By having a combi micro oven fitted above our main oven in a tall housing unit at the side instead of having the oven underneath the hob we didn’t have to find a space for our microwave on the worktopand it’s provided us with a double oven at the same time. This then allowed us to have 3 drawers underneath the hob which are perfect for our pots, pans and cooking utensils. I wasn’t sure how I’d feel not having a clean run of top units because I’m a big fan of clean lines, but it works and I actually like the interest it gives.

The banquette benches were made to measure and turned out exactly as I had hoped. When considering the dimensions for comfort and practicality, here are the recommended measurements we used:

We have lift up seats for much needed storage underneath and for the seat pads I ordered 7″ cut to size foam online and then covered them myself with linen look grey oilcloth – yes oilcloth! It’s so practical with sticky fingers and this particular type doesn’t have a high shine so is less obvious. I’m not very good on the sewing front but I’m happy with it while the girls are so young and I’ll pay to have them covered professionally when they’re older and less messy!

The banquette could have sat right back against the far wall which would have given us a greater clearance between the table and peninsula or allowed us a deeper table, but we were still struggling with storage so instead we had standard depth cupboards fitted onto the wall (the same height from the ceiling to the top of the units as the rest of the kitchen for consistency), then had a frame built around it to look more like a panelled wall (we used push-close fittings from Ikea instead of handles) and the banquette seating was then built from there. I love this element to the kitchen! It’s got great storage for less used items and my hubby is chuffed because he has his own coffee cupboard, complete with new machine and cups.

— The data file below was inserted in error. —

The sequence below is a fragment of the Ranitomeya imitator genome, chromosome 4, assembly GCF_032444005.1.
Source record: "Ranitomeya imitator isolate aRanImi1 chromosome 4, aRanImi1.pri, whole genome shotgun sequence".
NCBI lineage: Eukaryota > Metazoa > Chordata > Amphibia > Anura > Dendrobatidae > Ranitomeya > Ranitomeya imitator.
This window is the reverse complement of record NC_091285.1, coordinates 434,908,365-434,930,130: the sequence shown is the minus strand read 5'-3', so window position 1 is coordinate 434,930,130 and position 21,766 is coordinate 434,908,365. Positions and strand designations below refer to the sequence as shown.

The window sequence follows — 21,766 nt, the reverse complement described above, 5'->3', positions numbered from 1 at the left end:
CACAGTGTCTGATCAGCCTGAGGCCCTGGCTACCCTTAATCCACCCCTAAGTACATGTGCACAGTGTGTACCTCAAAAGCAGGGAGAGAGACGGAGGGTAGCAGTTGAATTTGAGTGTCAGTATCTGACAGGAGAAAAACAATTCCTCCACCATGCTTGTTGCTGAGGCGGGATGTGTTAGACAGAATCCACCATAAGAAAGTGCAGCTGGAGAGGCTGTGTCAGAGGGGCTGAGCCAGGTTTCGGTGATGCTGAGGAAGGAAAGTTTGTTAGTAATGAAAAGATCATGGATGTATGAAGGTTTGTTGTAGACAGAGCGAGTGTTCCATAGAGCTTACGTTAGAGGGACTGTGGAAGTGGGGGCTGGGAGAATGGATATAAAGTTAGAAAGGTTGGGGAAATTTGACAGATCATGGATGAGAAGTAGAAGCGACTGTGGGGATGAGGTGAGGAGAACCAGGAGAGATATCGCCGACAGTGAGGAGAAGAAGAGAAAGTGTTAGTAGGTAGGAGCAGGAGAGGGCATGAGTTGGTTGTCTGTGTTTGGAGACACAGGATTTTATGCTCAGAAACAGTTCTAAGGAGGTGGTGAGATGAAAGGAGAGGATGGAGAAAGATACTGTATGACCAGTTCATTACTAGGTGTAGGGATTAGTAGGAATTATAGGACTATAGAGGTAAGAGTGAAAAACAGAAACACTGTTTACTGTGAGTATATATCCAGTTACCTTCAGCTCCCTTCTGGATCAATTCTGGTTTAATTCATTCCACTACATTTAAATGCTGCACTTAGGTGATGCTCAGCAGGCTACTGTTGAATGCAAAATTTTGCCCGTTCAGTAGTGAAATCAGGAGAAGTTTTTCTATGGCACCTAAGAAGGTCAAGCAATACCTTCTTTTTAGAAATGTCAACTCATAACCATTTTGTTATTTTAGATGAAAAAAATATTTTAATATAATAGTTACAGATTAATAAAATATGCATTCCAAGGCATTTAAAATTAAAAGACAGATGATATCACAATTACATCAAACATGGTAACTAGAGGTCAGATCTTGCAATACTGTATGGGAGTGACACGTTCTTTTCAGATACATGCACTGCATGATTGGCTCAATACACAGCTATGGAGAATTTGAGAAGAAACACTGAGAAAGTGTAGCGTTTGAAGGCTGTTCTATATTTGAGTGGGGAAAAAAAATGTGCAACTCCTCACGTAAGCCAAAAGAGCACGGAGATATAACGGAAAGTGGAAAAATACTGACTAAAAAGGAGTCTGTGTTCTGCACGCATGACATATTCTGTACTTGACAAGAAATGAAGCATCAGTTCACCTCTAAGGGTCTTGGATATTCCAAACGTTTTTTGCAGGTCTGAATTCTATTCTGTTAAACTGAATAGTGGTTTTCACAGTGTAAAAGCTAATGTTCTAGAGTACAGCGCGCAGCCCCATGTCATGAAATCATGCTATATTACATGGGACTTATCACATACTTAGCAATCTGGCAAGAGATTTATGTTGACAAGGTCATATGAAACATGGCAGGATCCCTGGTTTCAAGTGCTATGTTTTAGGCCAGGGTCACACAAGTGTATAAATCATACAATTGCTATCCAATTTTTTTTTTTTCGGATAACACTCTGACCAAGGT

We had sufficient electrics put inside these cupboards which includes a USB point so we and friends can charge their phones and tablets and we’ve also put a Bluetooth speaker at the very top so we can play music into the room without having to open the door.

Let’s not forget to mention our bi-fold doors. They were expensive but a non-negotiable from the very beginning and I’m so glad we stuck to our guns. I know it’s a cliche, but it really does bring the outside in (the garden will be our big project next year – stay tuned folks). We’ve also gained the depth of the old back door wall, giving us more space at the end of the table which has allowed us to buy a table with extendable leaf when we want to seat 8 rather than 6 people. If you’re interested the table is 120x90cm or 180x90cm extended.

If you’re thinking of creating a kitchen banquette I hope our design journey helps yours. My Pinterest board has lots of inspiration and great examples:

Please tag @ohsokel and use #OSKinspired on Instagram if you create something after reading this post. I’d love to see the results!

Until next time,

OSK x